June 12, 2019

The Texas Criminal Justice Coalition reviewed all arrests in Harris County, which includes Houston, over the course of 16 weeks. It found that African Americans accounted for nearly half of all drivers arrested on a single, “non-jailable” motor vehicle offense.

Read the rest of this article from Literary Hub.

As Summer Temperatures Climb, Most Texas Prisons Aren’t Air-Conditioned

June 11, 2019

In 2018, after a years-long lawsuit, the state of Texas installed air-conditioning at the Wallace Pack prison southeast of College Station, as part of a settlement with inmates. But within the Texas Department of Criminal Justice system, there are just 29 facilities with air-conditioned beds.

Read the rest of this story from Houston Public Media.

Allison Franklin, Texas Criminal Justice Coalition Peer Policy Fellow, speaks with Spectrum News Austin about human trafficking

Texas Passes Bill to Fight Human Trafficking; Work Remains, Survivors Say

June 6, 2019

In Texas, there are currently more than 300,000 victims of human trafficking, and nearly 80,000 of them are children. New legislation signed into law this week hopes to go after online sex traffickers and boost protections for human trafficking survivors. But, some survivors say more work needs to be done.

Read the rest of this article from Spectrum News Austin.

Reginald Moore at the Old Imperial Farm Cemetery, Sugar Land, Texas, December 1, 2016

One Man’s Quest for a Memorial to Sugar Land’s Bitter History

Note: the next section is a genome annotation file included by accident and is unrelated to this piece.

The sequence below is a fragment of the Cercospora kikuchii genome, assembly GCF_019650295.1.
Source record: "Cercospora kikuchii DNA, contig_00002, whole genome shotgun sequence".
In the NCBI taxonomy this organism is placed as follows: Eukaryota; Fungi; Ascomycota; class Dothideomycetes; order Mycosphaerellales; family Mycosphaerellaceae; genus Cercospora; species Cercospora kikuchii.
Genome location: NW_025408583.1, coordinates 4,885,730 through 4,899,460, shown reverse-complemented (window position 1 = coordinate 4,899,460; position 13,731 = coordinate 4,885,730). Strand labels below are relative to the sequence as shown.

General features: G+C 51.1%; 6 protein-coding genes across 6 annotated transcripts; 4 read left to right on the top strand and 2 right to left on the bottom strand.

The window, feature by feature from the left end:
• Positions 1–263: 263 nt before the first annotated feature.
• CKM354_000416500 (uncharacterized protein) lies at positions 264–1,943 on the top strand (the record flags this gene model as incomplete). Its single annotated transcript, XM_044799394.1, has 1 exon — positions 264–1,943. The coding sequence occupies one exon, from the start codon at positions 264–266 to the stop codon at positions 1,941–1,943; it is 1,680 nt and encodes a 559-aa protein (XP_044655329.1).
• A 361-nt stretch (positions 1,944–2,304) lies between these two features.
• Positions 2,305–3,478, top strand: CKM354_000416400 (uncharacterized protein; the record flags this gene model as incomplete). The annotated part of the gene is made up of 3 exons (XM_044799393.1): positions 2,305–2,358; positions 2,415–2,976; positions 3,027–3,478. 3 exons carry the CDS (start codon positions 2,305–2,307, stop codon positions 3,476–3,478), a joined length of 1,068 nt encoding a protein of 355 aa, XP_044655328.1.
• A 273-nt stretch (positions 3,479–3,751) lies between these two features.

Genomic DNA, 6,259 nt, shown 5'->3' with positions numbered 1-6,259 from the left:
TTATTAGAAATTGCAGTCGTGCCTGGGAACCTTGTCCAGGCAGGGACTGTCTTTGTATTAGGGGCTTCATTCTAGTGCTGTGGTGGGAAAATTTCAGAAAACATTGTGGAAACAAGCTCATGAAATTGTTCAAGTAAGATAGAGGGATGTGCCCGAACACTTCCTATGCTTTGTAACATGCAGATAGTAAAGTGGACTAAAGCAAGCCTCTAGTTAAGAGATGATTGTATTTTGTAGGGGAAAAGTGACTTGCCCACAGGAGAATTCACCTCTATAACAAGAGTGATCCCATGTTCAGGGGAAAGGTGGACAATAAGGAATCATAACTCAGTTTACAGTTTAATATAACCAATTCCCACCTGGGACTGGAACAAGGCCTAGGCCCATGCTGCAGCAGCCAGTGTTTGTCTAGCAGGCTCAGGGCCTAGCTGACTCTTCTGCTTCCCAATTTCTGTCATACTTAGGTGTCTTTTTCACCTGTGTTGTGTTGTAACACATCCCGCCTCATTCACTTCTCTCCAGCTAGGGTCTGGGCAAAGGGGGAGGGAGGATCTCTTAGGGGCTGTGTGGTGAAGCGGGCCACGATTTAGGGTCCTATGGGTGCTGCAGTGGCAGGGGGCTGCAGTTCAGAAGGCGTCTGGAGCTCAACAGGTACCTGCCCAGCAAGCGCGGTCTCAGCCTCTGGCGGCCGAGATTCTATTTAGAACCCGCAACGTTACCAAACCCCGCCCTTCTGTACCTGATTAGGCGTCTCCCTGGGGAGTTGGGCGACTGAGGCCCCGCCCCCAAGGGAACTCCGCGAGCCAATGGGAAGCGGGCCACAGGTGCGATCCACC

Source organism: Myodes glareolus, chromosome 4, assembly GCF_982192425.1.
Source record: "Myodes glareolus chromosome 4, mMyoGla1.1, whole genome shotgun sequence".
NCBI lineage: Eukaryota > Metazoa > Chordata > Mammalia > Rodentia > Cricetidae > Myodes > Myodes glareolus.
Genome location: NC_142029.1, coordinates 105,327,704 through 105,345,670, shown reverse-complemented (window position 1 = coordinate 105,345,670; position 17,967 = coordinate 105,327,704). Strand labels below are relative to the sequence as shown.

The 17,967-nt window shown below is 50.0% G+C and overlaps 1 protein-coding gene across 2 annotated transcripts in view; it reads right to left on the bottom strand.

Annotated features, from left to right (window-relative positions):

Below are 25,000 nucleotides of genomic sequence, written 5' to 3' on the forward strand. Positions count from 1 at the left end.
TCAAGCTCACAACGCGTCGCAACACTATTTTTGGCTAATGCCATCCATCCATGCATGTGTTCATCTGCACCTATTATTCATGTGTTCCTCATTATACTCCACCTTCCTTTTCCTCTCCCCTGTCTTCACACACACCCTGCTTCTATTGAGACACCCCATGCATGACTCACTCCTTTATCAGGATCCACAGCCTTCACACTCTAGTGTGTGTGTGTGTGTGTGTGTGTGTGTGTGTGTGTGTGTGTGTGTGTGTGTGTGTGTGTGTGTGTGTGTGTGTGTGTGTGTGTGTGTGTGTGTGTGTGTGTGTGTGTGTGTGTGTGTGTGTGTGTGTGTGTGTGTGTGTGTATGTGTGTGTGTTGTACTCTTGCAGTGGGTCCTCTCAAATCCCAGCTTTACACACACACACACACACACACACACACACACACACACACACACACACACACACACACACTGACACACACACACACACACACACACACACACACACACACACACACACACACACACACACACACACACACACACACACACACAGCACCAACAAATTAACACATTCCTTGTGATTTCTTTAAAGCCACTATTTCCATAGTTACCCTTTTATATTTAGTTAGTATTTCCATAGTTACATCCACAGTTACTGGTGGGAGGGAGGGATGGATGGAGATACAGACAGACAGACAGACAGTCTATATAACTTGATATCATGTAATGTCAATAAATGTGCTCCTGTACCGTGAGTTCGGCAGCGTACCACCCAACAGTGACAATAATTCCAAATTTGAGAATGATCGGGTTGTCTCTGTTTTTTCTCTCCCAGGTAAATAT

June 4, 2019

Convict leasing, Jenkins told me, is the crucial link between the history of slavery and the present system of mass incarceration: “All the capitalist concerns, all the cruelty, of that stuff was baked into our carceral system during this period of convict leasing.” Building over the bodies denies that reality.

Read the rest of this article from the New York Review of Books.

Texas lawmakers pass school finance, criminal justice reforms

Texas lawmakers pass school finance, criminal justice reforms

May 29, 2019

“From improving conditions of confinement for women to addressing some of the root causes that contribute to women being incarcerated, to training to support pregnant women inmates, to understanding women’s unique role as primary caregivers, the Texas Legislature made women’s dignity a top priority in reforming the criminal justice system.”

Read the rest of this article from the Baptist Standard.

Texas Lawmakers Move To Meet Women's Needs In Prisons

May 27, 2019

Texas incarcerates more women than any other state. The number of women in Texas prisons has ballooned since 1980, growing by nearly 1,000% – twice the rate of men. 

Read the rest of this article from Texas Public Radio.

Dallas County District Attorney John Creuzot ignited a firestorm of controversy when he announced he wouldn't prosecute some low-level crimes, including certain theft offenses.

Texas prosecutors want to keep low-level criminals out of overcrowded jails. Top Republicans and police aren't happy.

May 21, 2019

Dallas County District Attorney John Creuzot announced policy reforms last month that he said would be “a step forward” in ending mass incarceration in Dallas. His plans include decreasing the use of excessively high bail amounts and no longer prosecuting most first-time marijuana offenses.

Read the rest of this article from the Texas Tribune.